View Full Table | Close Full ViewTable 1.

Summary of soil characteristics in the study area

 
System1 Size fraction, %
Sand Silt Clay Soil type pH
GRE 70.1 16.0 13.8 Sandy loam 5.9
SysA 55.0 23.5 21.5 Sandy clay loam 6.0
SysB 52.8 26.8 20.4 Sandy clay loam 6.2
1GRE: grazing exclusion; SysA: 1 cow/ha stocking rate and 112,000 kg live weight/ha stocking density; SysB: 2.5 cows/ha stocking rate and 32,700 kg live weight/ha stocking density.

Soil Composition Measures

The sampling dates were June 3 and September 15, 2012, and June 30 and September 28, 2013. Soil was sampled at different depths: 0 to 5, 5 to 10, 10 to 20, and 20 to 30 cm. Three paddocks per system were randomly selected and used as replicates (n = 3). In each paddock, 10 soil subsamples were randomly collected at each depth, composited per paddock, and analyzed for SOM and SOC and total soil nitrogen (TSN) contents. Additionally, 2 samples were collected per replicate for soil bulk density (BD) assessment.

Soil Bulk Density Determination.

Bulk density soil samples were collected from each of the 3 replicates approximately 20 d postgrazing in 2012 and 2013. Soil BD samples were collected with a 7.6 cm diam. by 7.5 cm high brass ring, avoiding disturbance of soil structure, and then were dried at 105°C to constant weight. Bulk density was calculated by dividing the dry weight by the soil core volume (Blake and Hartge, 1986). Soil BD in the 0 to 7.5 cm topsoil was used to calculate SOC stock at 0 to 5 and 5 to 10 cm depths. Soil organic carbon stock from 10 to 20 cm was calculated on the basis of BD from 10 to 17.5 cm depth, and SOC stock at 20 to 30 cm was calculated from BD at 20 to 27.5 cm depth.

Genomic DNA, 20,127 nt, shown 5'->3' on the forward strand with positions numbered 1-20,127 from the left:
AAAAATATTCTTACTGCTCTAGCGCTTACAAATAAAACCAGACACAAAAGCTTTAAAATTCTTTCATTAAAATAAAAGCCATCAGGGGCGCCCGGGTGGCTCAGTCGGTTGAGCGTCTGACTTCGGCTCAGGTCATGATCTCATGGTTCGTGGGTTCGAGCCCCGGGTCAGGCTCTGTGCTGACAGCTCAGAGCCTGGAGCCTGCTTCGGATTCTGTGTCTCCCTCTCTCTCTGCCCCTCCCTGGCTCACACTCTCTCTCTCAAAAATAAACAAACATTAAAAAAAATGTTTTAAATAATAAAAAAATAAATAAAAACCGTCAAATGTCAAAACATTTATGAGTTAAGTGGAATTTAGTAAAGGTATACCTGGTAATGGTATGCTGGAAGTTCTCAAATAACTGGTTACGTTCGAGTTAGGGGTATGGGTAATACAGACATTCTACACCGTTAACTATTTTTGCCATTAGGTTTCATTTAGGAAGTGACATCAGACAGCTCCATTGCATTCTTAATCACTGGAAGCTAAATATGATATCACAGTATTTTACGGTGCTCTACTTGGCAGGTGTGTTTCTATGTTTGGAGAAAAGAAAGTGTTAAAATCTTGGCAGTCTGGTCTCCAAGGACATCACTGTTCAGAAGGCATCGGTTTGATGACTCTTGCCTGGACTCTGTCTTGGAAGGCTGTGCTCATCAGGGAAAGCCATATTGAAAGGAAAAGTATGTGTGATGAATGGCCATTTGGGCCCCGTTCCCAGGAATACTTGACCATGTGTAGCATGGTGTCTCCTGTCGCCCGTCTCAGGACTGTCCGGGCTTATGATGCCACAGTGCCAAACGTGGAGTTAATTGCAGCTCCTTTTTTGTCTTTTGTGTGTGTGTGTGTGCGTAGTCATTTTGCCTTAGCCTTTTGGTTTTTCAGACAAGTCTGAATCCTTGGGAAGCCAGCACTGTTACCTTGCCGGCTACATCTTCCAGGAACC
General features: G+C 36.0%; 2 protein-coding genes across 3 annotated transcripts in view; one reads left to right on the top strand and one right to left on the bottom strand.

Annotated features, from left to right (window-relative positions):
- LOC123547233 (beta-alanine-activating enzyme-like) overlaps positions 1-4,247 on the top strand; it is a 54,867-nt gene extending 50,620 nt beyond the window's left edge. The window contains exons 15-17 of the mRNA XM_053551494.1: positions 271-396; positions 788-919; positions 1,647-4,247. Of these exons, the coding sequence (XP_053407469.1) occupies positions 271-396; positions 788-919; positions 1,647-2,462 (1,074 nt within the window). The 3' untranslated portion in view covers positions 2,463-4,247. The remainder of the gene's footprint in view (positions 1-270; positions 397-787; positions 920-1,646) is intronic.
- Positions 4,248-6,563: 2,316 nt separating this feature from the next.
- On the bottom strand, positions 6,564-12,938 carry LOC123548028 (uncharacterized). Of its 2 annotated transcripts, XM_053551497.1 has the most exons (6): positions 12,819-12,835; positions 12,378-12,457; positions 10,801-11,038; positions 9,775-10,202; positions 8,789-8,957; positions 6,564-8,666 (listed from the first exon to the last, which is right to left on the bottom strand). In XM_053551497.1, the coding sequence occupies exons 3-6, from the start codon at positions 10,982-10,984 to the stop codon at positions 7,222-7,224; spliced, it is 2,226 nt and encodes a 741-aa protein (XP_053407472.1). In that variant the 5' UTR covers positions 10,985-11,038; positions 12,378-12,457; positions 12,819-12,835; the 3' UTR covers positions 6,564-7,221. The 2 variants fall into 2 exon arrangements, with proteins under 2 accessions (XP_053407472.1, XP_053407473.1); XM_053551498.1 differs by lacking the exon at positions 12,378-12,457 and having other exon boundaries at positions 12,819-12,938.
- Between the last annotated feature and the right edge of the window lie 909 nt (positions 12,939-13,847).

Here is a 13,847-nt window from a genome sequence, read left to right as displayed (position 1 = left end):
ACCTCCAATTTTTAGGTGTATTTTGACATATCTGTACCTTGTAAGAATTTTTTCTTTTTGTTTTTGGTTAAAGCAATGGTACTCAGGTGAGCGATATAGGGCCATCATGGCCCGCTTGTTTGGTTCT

Soil Organic Matter Determination.

Samples were collected at the following depths for SOM analyses in 2012 and 2013: 0 to 5, 5 to 10, 10 to 20, and 20 to 30 cm. Soil samples were dried at 65°C to a constant weight then sent to the Michigan State University Soil and Plant Nutrient Laboratory for SOM determination. Soil OM was determined by wet digestion and colorimetry (Schulte and Hopkins, 1996).

Soil Organic Carbon and Total Soil Nitrogen Determination.

Soil samples collected in 2012 and 2013 were dried at 65°C to a constant weight and then sent to Michigan State University Great Lakes Bioenergy Research Center Laboratory for analysis of C and N. Soil organic carbon and TSN contents were determined by an Elemental Combustion System (ECS 4010 CHNSO Analyzer, Costech, Valencia, CA). The ECS uses combustion and gas chromatography with a thermal conductivity detector and helium as the carrier gas to determine nitrogen gas and CO2. Testing for the presence of inorganic C in the soils of the study area concluded that inorganic forms of C were not present (data not shown); thus, total C represents SOC. The carbon:nitrogen ratio was calculated for 0 to 30 cm depths. Soil organic carbon and TSN stocks were calculated on the basis of soil layers of fixed depth (Eq. [1]). However, given that we observed high variability in BD between years and among treatments, we corrected SOC and TSN values for a fixed mass of soil, as suggested by Ellert et al. (2002). Equations [2]–[4] use SOC as an example for calculations, but the same equations were used to assess TSN stocks. This approach includes the selection of a reference soil mass (Mref), which is the smallest soil mass at the prescribed depth from all sampling sites. Here Mref determines the soil mass to be subtracted from the deepest core segment (excess mass of soil, Mex).